Professional Training Services

Although, improving English skills is critically important to Japan’s globalization efforts, the allocation of financial resources and incentives have not followed. Japan’s decade-long economic stagnation since the 1990s continues to strain organizational funding for professional training; Japanese firms have been cutting costs and funding fewer employees for executive education programs abroad.

 

OPPORTUNITIES

The GOJ promotes Japan’s globalization efforts, while supporting study abroad programs, human resource development, and people-to-people exchanges. There are opportunities for U.S. universities, particularly in short-term programming, for Japanese students.

It is essential to understand the English proficiency levels of Japanese students. U.S. institutions need to consider relaxed TOEFL score requirements and customize programs for Japanese students. The ability to offer conditional acceptances will be valuable in attracting students. It is also important to note that Japanese and American academic calendars do not align. Short-term (1-2 months study abroad) programs are the most popular in Japan because they make the best use of summer/spring breaks. There are opportunities for American education institutions to market attractive short-term programs to Japanese students, such as demonstrating direct benefits with future career successes gained from studying in the U.S. (e.g., internship and volunteering experiences for enhanced resume building).  Japanese universities and education agents can also seek immersion programs of English learning and cultural experiences in sports, music, and dance with U.S. institutions.

U.S. institutions need to customize their programming to meet the Japanese academic calendar. It begins in April and ends in March the following year. Japanese students take exams that are given at the end of each grading period. There are typically three breaks in a Japanese academic year, which are the following:

 

Summer break

Winter break

Spring break

Higher Education

late July - late Sep.

late Dec. -  early Jan.

Feb./March - early April

Secondary Education

late July -  late Aug.

late Dec. -  early Jan.

late March - early April

Japanese institutions also seek one-semester to one-year study exchange programs with partnering U.S. universities. Establishing partnerships with Japanese universities is an effective way of entering the Japanese market. Japanese universities continue to seek American universities for establishing bilateral student exchange programs. They recognize the challenges in maintaining balanced, two-way student numbers and are interested in discussing creative ways to foster these exchanges.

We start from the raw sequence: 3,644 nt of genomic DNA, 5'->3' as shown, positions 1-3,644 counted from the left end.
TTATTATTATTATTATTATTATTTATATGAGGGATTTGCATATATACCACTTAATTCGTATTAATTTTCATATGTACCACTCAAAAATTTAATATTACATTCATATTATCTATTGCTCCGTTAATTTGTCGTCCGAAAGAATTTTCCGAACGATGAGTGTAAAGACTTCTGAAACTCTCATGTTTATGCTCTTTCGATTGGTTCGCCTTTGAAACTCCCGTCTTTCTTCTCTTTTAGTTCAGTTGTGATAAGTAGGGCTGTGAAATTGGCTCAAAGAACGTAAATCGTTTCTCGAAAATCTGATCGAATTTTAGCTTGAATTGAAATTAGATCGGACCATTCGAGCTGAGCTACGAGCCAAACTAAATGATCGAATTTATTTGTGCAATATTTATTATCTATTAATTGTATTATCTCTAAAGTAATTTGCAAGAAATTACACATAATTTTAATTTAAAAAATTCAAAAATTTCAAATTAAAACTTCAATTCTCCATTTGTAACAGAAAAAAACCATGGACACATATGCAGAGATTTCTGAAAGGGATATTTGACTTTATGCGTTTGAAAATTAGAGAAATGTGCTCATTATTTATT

Short-term (7-10 days) educational travel programs for high schoolers have great market potential. Many Japanese high schools want unique study abroad programs, such as STEM-related travel, including scientific field trips, sustainable development goals (SDGs) related topics, interaction with faculties/students, and businesses/lab visits. It is strongly recommended to customize the programming to meet a Japanese school’s needs (e.g., SDGs, STEM, art, entrepreneurial studies, robotics, music, sports, leadership). Additionally, it helps to prepare information on homestay availability, exchange programs with local U.S. schools, and any other special events that the U.S. host may provide.

 

DIGITAL MARKETING STRATEGIES

In 2020, the Ministry of Internal Affairs and Communication (MIC) released a survey report [ii]that LINE ranked the most popular social media among teenagers in Japan (93.7%), followed by Instagram (69.0%) and Twitter (67.6%). LINE originated from Japan and is widely used for messaging among friends/families. Instagram is one of the fastest-growing applications in Japan. Zoom is often applied in online classes, and Japanese students are familiar with its features. Digital advertising via video content has become more prevalent in Japan. YouTube, Instagram, and TikTok are popular for video streaming among young users. Japanese students routinely visit Facebook searching for educational information.

 

EVENTS

  • EducationUSA Virtual Fair Japan in April, summer, and fall 2022 (TBD):  EducationUSA Japan is organizing several virtual fairs in 2022.  Depending on the Covid-19 situation in Japan, the EducationUSA Virtual Fair will be held as a hybrid fair.  For more information, please visit:  https://educationusa.state.gov/find-event.
  • Kanto Plain College Fair in fall 2022 (TBD): The fair is the premier private sector international college fair held in Japan.  The program consistently attracts more than 100 universities from around the world and mainly targets international school students.
  • Western Japan College Fair in fall 2022 (TBD): The fair is organized by the Canadian Academy and Osaka International School of Kwansei Gakuin in fall 2022. The fair will feature about 100 Japanese and foreign universities, including American universities, and attract international school students and local high schoolers.
  • The Association of Boarding Schools (TABS) “TABS Fair in Tokyo” in fall 2022: https://www.boardingschools.com/

 

RESOURCES

 

U.S. COMMERCIAL SERVICE CONTACTS

Kazuko Tsurumachi, Commercial Assistant

U.S. Commercial Service - Tokyo,  Japan

Phone: +81/3-3224-5049

Email:  Kazuko.Tsurumachi@trade.gov

 

Tetsuko Fujioka, Commercial Assistant

U.S. Commercial Service - Osaka-Kobe, Japan

Phone: +81/6-6315-6078

Email: Tetsuko.Fujioka@trade.gov

 

Source: The Institute of International Education (IIE), Open Doors https://opendoorsdata.org/fact_sheets/japan/

Source: The Institute for Information and Communications Policy (IICP) of the Ministry of Internal Affairs and Communications (MIC)  https://www.soumu.go.jp/main_content/000765135.pdf